Scientists Found an Important Link Between Sweating and Mental Health

December 31st 2016

It's an old trope that if you have sweaty palms, it means you're nervous about something. According to a study published in the Journal of the American Academy of Dermatology, there could be a much more extreme versions of this physical reaction to anxiousness.

sweatyStocksy / Alison Winterroth -

What the study found

The study, which lists 11 different medical doctors as authors, found people with a condition called hyperhidrosis, which causes them to sweat profusely, also typically have higher rates of chronic anxiety and depression. Researchers found 21 percent of people with hyperhidrosis had anxiety, and 27 percent of people with this ailment had depression. Study subjects without hyperhidrosis suffered from anxiety and depression at rates of 7.5 and 9.7 percent, respectively.

"It is significant that hyperhidrosis is associated with anxiety, but it makes perfect sense," Debra Jaliman, an assistant professor of dermatology at the Icahn School of Medicine, who was not involved in the study, told ATTN:. "Excess anxiety makes people sweat more, can make them shake, and causes redness of the face. These are all the physical manifestations of anxiety."

At this point, researchers are not sure if there's a cause-and-effect relationships between hyperhidrosis and anxiety and depression, or simply a significant correlation.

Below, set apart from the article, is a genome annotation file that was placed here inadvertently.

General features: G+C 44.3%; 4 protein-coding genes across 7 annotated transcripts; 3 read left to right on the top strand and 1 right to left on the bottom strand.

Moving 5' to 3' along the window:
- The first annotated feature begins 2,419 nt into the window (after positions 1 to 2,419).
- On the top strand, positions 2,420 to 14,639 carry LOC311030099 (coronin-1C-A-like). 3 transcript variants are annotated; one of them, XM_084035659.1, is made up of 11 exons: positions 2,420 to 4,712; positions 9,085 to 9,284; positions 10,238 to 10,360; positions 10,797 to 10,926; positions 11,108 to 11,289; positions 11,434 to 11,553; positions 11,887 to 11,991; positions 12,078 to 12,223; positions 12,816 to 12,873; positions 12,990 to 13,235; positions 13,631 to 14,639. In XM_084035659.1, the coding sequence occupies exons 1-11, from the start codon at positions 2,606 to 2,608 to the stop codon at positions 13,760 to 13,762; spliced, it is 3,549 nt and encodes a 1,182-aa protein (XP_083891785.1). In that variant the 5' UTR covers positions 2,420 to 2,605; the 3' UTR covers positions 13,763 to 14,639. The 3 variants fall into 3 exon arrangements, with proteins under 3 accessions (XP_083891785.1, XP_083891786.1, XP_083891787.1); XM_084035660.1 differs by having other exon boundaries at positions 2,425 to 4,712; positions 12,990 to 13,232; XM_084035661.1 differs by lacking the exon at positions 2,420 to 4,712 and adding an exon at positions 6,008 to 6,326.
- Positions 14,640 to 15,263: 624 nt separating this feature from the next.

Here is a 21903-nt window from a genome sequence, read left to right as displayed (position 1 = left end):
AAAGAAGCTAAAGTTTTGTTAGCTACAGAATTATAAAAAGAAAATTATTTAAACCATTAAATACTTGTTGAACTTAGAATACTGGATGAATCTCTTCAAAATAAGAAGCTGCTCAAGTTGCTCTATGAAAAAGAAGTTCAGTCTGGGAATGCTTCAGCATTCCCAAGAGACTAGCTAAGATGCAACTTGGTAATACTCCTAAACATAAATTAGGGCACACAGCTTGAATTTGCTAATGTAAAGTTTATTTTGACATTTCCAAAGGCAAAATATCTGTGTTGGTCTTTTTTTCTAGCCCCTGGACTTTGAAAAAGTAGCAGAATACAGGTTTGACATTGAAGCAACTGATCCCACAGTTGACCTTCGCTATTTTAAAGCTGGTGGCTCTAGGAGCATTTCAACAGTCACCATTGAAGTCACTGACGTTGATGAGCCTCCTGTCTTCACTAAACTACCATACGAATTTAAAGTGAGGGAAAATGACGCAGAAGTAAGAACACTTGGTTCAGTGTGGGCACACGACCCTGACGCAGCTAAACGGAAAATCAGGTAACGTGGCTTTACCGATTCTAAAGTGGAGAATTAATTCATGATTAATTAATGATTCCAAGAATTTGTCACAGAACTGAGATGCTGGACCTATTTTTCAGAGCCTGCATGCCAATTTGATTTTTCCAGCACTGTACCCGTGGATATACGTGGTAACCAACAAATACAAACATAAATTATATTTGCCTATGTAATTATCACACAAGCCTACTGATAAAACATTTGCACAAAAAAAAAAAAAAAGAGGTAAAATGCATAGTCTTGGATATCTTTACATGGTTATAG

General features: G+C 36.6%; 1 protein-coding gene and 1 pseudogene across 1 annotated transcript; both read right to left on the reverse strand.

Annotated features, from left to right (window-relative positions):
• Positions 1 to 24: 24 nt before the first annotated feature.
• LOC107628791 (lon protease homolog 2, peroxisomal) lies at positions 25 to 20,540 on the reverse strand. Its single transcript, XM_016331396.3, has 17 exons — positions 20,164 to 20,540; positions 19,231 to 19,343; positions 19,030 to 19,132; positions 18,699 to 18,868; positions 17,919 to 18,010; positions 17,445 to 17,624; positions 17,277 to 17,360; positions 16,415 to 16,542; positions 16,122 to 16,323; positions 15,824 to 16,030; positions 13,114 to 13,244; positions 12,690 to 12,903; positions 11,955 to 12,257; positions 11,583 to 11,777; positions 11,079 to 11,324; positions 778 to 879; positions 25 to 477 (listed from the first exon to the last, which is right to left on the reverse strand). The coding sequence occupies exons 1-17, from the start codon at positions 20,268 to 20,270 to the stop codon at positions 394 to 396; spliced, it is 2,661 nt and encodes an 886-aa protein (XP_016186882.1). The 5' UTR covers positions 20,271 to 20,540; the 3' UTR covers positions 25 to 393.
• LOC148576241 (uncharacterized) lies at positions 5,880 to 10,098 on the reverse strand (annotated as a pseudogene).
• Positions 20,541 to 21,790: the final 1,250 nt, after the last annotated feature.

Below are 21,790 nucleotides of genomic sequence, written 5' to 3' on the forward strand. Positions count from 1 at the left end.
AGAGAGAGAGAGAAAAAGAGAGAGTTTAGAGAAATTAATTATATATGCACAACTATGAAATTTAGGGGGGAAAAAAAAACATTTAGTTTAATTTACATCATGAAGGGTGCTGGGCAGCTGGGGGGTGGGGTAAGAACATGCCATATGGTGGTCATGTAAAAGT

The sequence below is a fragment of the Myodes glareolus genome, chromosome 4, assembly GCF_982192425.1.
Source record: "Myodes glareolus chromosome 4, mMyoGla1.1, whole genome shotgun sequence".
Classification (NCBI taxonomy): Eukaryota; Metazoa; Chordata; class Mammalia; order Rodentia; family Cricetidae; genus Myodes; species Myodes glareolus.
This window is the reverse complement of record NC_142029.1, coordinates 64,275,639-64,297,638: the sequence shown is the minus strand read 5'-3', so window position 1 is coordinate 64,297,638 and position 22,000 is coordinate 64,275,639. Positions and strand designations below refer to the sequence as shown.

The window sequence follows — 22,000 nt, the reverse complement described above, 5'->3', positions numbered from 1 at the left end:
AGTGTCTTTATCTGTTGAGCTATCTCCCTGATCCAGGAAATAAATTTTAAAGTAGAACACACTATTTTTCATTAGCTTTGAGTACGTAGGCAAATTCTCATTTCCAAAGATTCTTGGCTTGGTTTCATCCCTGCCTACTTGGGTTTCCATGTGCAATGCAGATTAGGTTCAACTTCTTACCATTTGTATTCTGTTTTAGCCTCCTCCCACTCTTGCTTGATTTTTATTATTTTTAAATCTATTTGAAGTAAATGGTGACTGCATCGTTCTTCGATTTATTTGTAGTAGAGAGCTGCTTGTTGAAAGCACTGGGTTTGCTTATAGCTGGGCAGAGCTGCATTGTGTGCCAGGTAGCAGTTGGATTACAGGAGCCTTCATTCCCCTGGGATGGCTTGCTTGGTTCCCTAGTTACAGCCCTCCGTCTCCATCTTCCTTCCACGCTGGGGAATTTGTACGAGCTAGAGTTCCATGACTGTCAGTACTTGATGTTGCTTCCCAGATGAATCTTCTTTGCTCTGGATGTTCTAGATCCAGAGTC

"It's not clear if this is cause-and-effect," Dr. Dee Glaser, a professor of dermatology at Saint Louis University School of Medicine, told HealthDay. Glaser said people who sweat profusely often feel embarrassed about their sweating, which can cause anxiety and depression to worsen.

It's important to note that hyperhidrosis does not mean that you just tend to sweat a little more than most people when it's hot. Hyperhidrosis is a condition where you sweat excessively in one or two parts of your body regardless of temperature, according to the American Academy of Dermatology. Those places may include your head, your feet, your palms or your arm pits. It affects roughly 3 percent of the population.

Skin and Stress

Jaliman said there are many way anxiety and skin issues can be connected. Another common side effect of anxiety, which can show up in the skin, are anxiety rashes. Anxiety causes stress on your body, releasing cortisol and adrenaline, which can both wreak havoc on the skin. Increased acne and rosacea can also occur because of this.

"I think the best advice for people with anxiety is finding things that relieve it, whether it is meditation, medication, therapy, or other relaxation techniques," Jaliman said.

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